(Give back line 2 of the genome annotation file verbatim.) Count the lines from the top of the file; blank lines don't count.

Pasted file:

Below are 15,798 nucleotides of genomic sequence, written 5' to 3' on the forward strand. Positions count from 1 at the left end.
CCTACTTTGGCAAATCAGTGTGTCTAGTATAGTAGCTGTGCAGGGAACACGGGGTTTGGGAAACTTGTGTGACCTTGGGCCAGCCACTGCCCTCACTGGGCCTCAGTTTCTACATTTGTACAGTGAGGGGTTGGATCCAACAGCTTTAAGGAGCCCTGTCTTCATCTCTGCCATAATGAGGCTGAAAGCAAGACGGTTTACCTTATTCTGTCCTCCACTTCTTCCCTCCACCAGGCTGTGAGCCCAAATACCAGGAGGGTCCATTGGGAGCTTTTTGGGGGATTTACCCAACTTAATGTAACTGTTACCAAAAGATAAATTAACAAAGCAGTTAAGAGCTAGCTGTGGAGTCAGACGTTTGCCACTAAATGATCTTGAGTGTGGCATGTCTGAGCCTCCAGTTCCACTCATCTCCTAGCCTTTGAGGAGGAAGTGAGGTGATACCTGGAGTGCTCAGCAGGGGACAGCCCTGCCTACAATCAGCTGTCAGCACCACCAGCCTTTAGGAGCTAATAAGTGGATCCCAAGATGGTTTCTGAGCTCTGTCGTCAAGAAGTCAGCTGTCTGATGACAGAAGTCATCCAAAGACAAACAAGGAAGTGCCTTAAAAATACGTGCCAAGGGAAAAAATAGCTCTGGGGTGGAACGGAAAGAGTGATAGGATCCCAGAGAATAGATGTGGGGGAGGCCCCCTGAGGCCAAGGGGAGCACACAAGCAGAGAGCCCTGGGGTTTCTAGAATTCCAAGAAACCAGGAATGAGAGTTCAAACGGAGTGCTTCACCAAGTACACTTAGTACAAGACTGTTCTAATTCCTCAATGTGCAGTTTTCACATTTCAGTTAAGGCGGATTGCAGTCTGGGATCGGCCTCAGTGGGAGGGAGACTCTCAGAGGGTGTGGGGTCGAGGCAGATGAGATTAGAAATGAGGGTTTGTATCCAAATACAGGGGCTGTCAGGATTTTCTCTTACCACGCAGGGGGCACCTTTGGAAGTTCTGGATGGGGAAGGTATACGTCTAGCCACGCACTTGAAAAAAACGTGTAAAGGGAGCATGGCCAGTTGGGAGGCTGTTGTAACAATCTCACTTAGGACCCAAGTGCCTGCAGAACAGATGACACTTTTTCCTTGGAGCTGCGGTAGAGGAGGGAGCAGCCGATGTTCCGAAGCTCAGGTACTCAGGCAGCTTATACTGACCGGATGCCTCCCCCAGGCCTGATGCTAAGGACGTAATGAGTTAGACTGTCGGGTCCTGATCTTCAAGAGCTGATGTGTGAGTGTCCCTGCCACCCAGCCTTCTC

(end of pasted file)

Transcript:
CCTACTTTGGCAAATCAGTGTGTCTAGTATAGTAGCTGTGCAGGGAACACGGGGTTTGGGAAACTTGTGTGACCTTGGGCCAGCCACTGCCCTCACTGGGCCTCAGTTTCTACATTTGTACAGTGAGGGGTTGGATCCAACAGCTTTAAGGAGCCCTGTCTTCATCTCTGCCATAATGAGGCTGAAAGCAAGACGGTTTACCTTATTCTGTCCTCCACTTCTTCCCTCCACCAGGCTGTGAGCCCAAATACCAGGAGGGTCCATTGGGAGCTTTTTGGGGGATTTACCCAACTTAATGTAACTGTTACCAAAAGATAAATTAACAAAGCAGTTAAGAGCTAGCTGTGGAGTCAGACGTTTGCCACTAAATGATCTTGAGTGTGGCATGTCTGAGCCTCCAGTTCCACTCATCTCCTAGCCTTTGAGGAGGAAGTGAGGTGATACCTGGAGTGCTCAGCAGGGGACAGCCCTGCCTACAATCAGCTGTCAGCACCACCAGCCTTTAGGAGCTAATAAGTGGATCCCAAGATGGTTTCTGAGCTCTGTCGTCAAGAAGTCAGCTGTCTGATGACAGAAGTCATCCAAAGACAAACAAGGAAGTGCCTTAAAAATACGTGCCAAGGGAAAAAATAGCTCTGGGGTGGAACGGAAAGAGTGATAGGATCCCAGAGAATAGATGTGGGGGAGGCCCCCTGAGGCCAAGGGGAGCACACAAGCAGAGAGCCCTGGGGTTTCTAGAATTCCAAGAAACCAGGAATGAGAGTTCAAACGGAGTGCTTCACCAAGTACACTTAGTACAAGACTGTTCTAATTCCTCAATGTGCAGTTTTCACATTTCAGTTAAGGCGGATTGCAGTCTGGGATCGGCCTCAGTGGGAGGGAGACTCTCAGAGGGTGTGGGGTCGAGGCAGATGAGATTAGAAATGAGGGTTTGTATCCAAATACAGGGGCTGTCAGGATTTTCTCTTACCACGCAGGGGGCACCTTTGGAAGTTCTGGATGGGGAAGGTATACGTCTAGCCACGCACTTGAAAAAAACGTGTAAAGGGAGCATGGCCAGTTGGGAGGCTGTTGTAACAATCTCACTTAGGACCCAAGTGCCTGCAGAACAGATGACACTTTTTCCTTGGAGCTGCGGTAGAGGAGGGAGCAGCCGATGTTCCGAAGCTCAGGTACTCAGGCAGCTTATACTGACCGGATGCCTCCCCCAGGCCTGATGCTAAGGACGTAATGAGTTAGACTGTCGGGTCCTGATCTTCAAGAGCTGATGTGTGAGTGTCCCTGCCACCCAGCCTTCTC